Like almost every APIs, the ReadMe API requires you provide an API key in your requests to get responses. A ReadMe documentation project comes with an API key that anyone who uses the API to control the docs needs to use.
Quick start with ReadMe API uses basic authentication, if you've done this before:
Your API Key can be found at dash.readme.io/project/
yourProject/api-key. Or navigate as follows in your docs project dash:
- Click Configuration
- Click API Key
If you are using the Authorization header, the API Key will need to be encoded.
If you are using the
-useroption, your project API key is your username and the password field is left blank.
If you're unfamiliar with API authorization and the information in the preceding section isn't enough to get you started, then follow these steps to get your API key and make a first test request to your project using cURL.
You can make your test cURL call either through the ReadMe API Explorer, which is easiest, or through your command line if you have cURL installed.
- Navigate to https://docs.readme.com/developers/reference/changelog.
- Login to ReadMe. By logging in, you're enabling ReadMe to populate working example API requests for you.
- If you have multiple doc projects, then select the one that you want to send the API request to. If you switch between doc projects, you'll notice that the authorization string changes. This string is the API key of your project, which you can also view on the dash at
You can give your API users working examples too!
ReadMe gives you working API examples that you can try out right from the API reference. You can provide the same experience for your users, so that they automatically see their own individual API key that they can use with your company's API, after they log into your ReadMe-powered API reference. For more information see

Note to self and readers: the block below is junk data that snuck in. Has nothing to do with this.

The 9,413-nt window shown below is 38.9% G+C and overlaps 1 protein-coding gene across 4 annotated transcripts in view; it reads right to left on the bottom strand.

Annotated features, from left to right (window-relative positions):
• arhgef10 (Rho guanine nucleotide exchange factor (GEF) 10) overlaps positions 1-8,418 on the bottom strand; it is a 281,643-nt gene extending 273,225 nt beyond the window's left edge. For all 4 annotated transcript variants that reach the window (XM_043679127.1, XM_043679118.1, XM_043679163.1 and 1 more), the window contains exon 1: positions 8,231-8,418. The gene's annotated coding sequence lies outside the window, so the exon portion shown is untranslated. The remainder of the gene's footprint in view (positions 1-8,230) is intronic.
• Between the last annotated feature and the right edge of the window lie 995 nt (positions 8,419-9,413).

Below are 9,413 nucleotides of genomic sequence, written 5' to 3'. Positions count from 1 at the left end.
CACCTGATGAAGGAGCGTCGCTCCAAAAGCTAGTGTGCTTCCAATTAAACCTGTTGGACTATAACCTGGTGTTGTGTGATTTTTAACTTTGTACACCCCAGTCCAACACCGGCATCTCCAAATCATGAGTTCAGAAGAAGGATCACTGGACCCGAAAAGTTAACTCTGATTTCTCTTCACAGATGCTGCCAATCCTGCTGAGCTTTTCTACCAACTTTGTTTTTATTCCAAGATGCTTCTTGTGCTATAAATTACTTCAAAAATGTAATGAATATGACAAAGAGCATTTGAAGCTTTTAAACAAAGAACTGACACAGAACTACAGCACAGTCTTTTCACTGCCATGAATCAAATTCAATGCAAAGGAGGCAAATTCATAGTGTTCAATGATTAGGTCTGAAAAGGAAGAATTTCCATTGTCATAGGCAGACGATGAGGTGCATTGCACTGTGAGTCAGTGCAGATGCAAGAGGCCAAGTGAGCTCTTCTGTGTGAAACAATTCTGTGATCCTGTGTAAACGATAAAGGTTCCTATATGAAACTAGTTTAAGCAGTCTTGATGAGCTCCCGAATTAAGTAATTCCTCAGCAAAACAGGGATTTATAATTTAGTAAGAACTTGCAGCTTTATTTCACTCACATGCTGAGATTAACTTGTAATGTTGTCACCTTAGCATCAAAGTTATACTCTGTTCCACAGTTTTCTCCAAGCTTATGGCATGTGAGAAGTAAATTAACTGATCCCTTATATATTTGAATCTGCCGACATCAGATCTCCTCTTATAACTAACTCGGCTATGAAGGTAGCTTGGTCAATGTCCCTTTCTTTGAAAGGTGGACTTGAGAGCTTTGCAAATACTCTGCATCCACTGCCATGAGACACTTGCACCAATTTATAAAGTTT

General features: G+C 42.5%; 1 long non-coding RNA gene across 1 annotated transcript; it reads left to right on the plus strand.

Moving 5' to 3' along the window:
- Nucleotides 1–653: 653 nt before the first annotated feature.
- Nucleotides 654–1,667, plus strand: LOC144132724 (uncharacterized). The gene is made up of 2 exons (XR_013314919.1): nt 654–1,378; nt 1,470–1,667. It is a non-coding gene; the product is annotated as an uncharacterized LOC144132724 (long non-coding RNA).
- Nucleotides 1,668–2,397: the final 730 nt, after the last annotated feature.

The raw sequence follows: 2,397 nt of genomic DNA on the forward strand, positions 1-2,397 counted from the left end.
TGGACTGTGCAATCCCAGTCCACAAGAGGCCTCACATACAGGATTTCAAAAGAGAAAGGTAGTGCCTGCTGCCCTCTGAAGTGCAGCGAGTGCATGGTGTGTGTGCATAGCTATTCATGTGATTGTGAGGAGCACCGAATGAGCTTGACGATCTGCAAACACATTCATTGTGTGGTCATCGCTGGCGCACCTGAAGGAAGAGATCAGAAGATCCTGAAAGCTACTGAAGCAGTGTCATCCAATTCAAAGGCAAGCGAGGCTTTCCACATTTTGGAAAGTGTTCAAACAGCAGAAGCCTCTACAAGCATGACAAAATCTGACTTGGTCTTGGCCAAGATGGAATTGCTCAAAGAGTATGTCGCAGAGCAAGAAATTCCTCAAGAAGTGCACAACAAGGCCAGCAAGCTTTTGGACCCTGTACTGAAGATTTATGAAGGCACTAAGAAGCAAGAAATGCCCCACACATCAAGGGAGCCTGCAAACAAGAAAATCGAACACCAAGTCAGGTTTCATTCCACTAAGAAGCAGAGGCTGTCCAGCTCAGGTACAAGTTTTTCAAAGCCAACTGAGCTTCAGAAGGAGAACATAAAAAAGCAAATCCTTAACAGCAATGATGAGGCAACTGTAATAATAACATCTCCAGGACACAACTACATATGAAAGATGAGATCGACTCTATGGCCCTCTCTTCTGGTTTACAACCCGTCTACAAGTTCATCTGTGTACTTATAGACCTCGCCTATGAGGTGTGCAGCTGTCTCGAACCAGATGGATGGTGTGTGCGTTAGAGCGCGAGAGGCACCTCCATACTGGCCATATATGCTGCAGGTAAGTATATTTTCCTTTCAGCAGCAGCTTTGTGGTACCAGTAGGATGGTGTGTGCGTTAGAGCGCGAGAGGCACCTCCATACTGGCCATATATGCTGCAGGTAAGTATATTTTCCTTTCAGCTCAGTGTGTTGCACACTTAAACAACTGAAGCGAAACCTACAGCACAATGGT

You can get even fancier by assigning your API key to a documentation variable dash.readme.io/project/
yourProject/variables. For example, in this documentation, the variable `
\<<keys:user\>>shows up as your ReadMe API Key (KEYS:USER), if you are logged in. For more information see User Data in Readme.
Your cURL request will look something like the following:
curl --request GET \ --url 'https://dash.readme.io/api/v1/changelogs?perPage=10&page=1' \ --header 'authorization: Basic <<yourEncodedApiKey>>'
- In the changelogs endpoint, either leave the default query params, or modify them.
- Click the Try It button. If you get a 200 response, you know that the request succeeded. You can expand the JSON response to see the details of the results.
- Optional: Try changing the number of pages or the pagination. How many results would you expect if you type in the following? Try changing the language in which you make the call, for example, Python.
- Optional: Note you can see the history of API calls that you've made. Try clicking through the logs and see the changes you made in step 6.
You can give your API users their activity history too!
For more information on how to show customers a history of their API calls, see https://docs.readme.com/metrics/docs/showing-api-logs-to-users
What if you're not logged into ReadMe's docs, so you can't see your personal API key in the docs? If you have cURL installed on your local machine, you can still adapt the sample API calls you'll find in the docs and run them in your command line. Take the following steps to run your first test call:
- Copy the sample cURL request from the API Explorer at https://docs.readme.com/developers/reference/changelog. It will look something like this:
curl --request GET \ --url 'https://dash.readme.io/api/v1/changelogs?perPage=10&page=1' \
- Notice that there's no authentication info in the preceding code? Modify the code to add it in:
curl --request GET \ --url 'https://dash.readme.io/api/v1/changelogs?perPage=10&page=1' \ -u <yourApiKey>:
Behind the scenes, cURL encodes your API key and add it to the request's Authorization header for you.
For , paste in the doc project API key that you copy from your dash at dash.readme.io/project/
- Press Enter and observe the JSON body response in the command line.
- Complete any other optional steps from the preceding section.
Updated 5 months ago